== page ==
Outback Australia The Bush

Outback Australia

The Outback is the vast sparsely populated interior of Australia.

It makes up almost 85% of Australian landmass. Very few humans live out there.

It is also sometimes called "The Bush" or " Beyond the Black Stump".

Outback Attractions

Wave Rock

Katherine Gorge

The Olgas

Kimberley Waterfalls

The Landscape

The Australian Outback is both harsh and breathtakingly beautiful. It is a unique and ancient landscape unlike anything  anywhere else in the world. The flora and fauna have evolved over millions of years of isolation to be uniquely adopted to the harsh and arid conditions found here.

It is only the foolhardy who would venture out without being well prepared for the experience.



The Distances

In the outback you can travel for days without meeting anyone. This is why it is sometimes called the Never-Never: the never ending landscape; the never ending horizon; the never ending road going nowhere.

The land is unforgiving to the careless and foolhardy. You can die of dehydration within hours if you are not careful.

The People

Yes people actually do live in the outback.

The vast distances have forced people to adapt to their isolation (some people being more than a day's drive from their nearest neighbour). A two-way radio and an airstrip are vital to any outback station.

Because of the great distances some children in the outback cannot attend regular school. They learn from the School of the Air which is a special school where the teacher and student interact via a two-way radio.

The Royal Flying Doctor Service operates a fleet of airplanes outfitted as flying ambulances and clinics. They visit these remote locations to provide medical services. They also provides advice over the two-way radio.

Related Article: People Who Live Underground

A Station

The term Station originally referred to a government run agricultural or pastoral establishment employing convicts.
A throwback from Australia’s convict past.

Cattle and sheep are grazed on huge tracts of land called Stations (what might be called a ranch in the USA). Some stations occupy more land than some countries. Anna Creek Station located in South Australia, for example, is the largest cattle farm in the world it is bigger than Israel and eight time larger than the King Range in Texas (America's biggest).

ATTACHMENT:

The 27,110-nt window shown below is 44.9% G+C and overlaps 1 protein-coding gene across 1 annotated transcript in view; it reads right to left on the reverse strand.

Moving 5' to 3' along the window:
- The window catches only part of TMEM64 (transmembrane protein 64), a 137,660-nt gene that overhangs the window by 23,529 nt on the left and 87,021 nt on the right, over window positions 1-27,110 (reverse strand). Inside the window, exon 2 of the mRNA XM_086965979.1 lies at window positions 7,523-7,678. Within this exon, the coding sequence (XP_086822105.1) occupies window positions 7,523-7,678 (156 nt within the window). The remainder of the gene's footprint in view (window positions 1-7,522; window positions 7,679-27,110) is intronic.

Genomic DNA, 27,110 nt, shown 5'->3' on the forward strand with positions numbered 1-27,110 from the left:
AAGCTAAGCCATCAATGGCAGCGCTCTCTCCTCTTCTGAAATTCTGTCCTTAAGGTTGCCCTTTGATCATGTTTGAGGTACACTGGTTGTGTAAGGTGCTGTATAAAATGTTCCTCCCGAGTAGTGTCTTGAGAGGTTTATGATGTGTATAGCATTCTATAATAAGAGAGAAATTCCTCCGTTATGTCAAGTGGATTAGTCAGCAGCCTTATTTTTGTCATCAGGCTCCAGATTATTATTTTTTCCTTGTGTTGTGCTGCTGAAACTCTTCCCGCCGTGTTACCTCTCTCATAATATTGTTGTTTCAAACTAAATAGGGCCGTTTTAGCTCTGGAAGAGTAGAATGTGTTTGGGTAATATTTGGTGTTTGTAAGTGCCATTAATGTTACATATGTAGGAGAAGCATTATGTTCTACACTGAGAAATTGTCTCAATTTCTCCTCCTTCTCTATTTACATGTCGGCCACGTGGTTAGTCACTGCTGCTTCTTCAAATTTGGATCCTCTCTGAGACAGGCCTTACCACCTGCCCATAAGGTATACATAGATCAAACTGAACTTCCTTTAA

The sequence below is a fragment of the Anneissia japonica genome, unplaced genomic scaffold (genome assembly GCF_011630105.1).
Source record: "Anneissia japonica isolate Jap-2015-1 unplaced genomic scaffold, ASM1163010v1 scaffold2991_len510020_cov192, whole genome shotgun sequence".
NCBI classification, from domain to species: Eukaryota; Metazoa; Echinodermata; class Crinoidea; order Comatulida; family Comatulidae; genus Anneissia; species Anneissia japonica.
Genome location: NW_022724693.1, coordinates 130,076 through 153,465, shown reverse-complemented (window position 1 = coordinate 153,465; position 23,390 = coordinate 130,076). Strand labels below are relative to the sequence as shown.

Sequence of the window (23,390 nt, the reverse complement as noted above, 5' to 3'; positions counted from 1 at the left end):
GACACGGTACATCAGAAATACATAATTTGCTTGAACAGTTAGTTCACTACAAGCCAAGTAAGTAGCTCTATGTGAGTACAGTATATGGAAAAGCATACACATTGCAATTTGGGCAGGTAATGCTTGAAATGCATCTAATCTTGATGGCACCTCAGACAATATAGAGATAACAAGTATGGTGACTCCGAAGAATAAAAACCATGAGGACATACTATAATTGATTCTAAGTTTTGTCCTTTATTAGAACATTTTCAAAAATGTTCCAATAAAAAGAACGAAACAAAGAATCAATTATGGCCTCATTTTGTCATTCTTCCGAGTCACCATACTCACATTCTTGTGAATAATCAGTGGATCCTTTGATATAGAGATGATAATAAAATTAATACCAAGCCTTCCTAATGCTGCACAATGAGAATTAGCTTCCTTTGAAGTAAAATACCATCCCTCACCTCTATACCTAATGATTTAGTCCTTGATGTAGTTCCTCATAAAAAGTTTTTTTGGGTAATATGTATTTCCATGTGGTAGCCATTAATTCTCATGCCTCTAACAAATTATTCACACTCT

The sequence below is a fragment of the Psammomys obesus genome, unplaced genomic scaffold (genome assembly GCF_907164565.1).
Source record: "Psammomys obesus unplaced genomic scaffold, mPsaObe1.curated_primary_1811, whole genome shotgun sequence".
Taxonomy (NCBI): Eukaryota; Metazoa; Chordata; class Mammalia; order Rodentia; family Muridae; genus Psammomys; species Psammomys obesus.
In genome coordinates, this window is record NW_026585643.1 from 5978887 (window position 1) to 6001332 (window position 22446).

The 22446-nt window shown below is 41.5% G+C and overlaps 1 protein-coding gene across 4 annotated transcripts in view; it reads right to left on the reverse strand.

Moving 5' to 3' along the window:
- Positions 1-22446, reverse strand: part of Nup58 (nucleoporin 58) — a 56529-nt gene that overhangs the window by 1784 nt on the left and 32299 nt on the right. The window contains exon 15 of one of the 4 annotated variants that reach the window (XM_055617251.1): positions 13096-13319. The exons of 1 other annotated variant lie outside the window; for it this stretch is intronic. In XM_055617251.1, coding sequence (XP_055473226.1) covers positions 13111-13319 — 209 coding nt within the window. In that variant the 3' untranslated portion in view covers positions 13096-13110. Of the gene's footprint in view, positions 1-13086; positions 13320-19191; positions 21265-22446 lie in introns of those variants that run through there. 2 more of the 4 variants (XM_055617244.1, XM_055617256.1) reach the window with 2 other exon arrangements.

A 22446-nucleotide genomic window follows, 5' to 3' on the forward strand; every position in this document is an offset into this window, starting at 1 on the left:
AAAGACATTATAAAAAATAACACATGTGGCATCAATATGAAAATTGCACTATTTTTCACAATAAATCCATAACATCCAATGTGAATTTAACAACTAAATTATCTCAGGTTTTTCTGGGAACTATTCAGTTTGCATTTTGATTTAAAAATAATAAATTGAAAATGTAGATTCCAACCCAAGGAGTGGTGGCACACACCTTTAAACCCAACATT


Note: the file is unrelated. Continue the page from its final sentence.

Helicopters and small planes are usually used to round up stock (the sheep and cattle) and to check fences (dingo and rabbit fences).

A person who rounds up stock is called a Stockman.
A person who works at a Station is called a Stationhand.
The owner is called a


Related Article: Waltzing Matilda Written at an Outback Station


Large quantities of minerals and other resources are extracted in Australia . Most of  this takes place in the Outback.  Olympic Dam in South Australia (copper, silver and uranium) is believed to have the world's largest reserve of uranium.

Mineral resources make up about 16% of Australia's GDP and make up around 35% of its exports.( Australia is the world's largest exporter of coal making up 35% of the supply). Most of our resources are exported to China and India

Australia is the worlds largest producer of Opals;  the second largest producer of Zinc; third largest producer of Iron Ore ,Nickel, Uranium, Diamonds and the forth largest producer of Coal.


There are many different types of native and introduced animals in the Australian Outback.

Native animals are well suited to the harsh and arid conditions of the Outback. They have adapted to the hot dry climate by resting in the shade during the hotter times of the day and coming out to feed only during the cooler hours of the morning and evening.

A number of animals were imported into Australia by early settlers and many of these are now feral and roam the outback. These include camels, horses, pigs, cats,rabbits and  buffalo. These feral animals have had a severe impact on the very sensitive Australian ecology.

Related Article: Australian Animals



Australia has a railroad track that runs for 478 kilometers in a absolutely straight line. Its called the "long straight". Its is part of the Indian-Pacific railroad that runs from Perth to Sydney.

The Indian-Pacific railway is also the longest railway line in the world. It runs for over 4500 kilometres from the Indian Ocean in the west to the Pacific Ocean in the east.

"The Ghan" which originally ran from Adelaide to Alice Springs (now extended to Darwin) is named after the Afghan camel drivers, imported by the British, who used to lead camel trains along the same track.

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